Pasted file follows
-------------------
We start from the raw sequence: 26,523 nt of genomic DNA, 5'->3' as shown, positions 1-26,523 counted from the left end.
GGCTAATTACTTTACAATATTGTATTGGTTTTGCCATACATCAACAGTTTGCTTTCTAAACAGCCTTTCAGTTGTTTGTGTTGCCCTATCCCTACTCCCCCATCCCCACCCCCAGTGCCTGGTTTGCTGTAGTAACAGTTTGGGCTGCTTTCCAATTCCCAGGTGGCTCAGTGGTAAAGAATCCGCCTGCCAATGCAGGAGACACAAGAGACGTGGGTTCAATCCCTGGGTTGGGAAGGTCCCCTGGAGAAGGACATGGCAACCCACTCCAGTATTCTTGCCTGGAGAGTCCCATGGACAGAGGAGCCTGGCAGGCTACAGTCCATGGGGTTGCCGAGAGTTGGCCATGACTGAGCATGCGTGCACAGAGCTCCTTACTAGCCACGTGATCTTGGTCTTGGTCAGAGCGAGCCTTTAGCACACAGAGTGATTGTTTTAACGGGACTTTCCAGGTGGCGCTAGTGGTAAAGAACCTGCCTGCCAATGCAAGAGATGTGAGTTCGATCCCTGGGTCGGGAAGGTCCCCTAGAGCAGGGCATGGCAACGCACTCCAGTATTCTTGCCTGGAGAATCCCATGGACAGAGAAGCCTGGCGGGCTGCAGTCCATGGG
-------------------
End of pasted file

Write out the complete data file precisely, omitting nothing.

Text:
We start from the raw sequence: 26,523 nt of genomic DNA, 5'->3' as shown, positions 1-26,523 counted from the left end.
GGCTAATTACTTTACAATATTGTATTGGTTTTGCCATACATCAACAGTTTGCTTTCTAAACAGCCTTTCAGTTGTTTGTGTTGCCCTATCCCTACTCCCCCATCCCCACCCCCAGTGCCTGGTTTGCTGTAGTAACAGTTTGGGCTGCTTTCCAATTCCCAGGTGGCTCAGTGGTAAAGAATCCGCCTGCCAATGCAGGAGACACAAGAGACGTGGGTTCAATCCCTGGGTTGGGAAGGTCCCCTGGAGAAGGACATGGCAACCCACTCCAGTATTCTTGCCTGGAGAGTCCCATGGACAGAGGAGCCTGGCAGGCTACAGTCCATGGGGTTGCCGAGAGTTGGCCATGACTGAGCATGCGTGCACAGAGCTCCTTACTAGCCACGTGATCTTGGTCTTGGTCAGAGCGAGCCTTTAGCACACAGAGTGATTGTTTTAACGGGACTTTCCAGGTGGCGCTAGTGGTAAAGAACCTGCCTGCCAATGCAAGAGATGTGAGTTCGATCCCTGGGTCGGGAAGGTCCCCTAGAGCAGGGCATGGCAACGCACTCCAGTATTCTTGCCTGGAGAATCCCATGGACAGAGAAGCCTGGCGGGCTGCAGTCCATGGG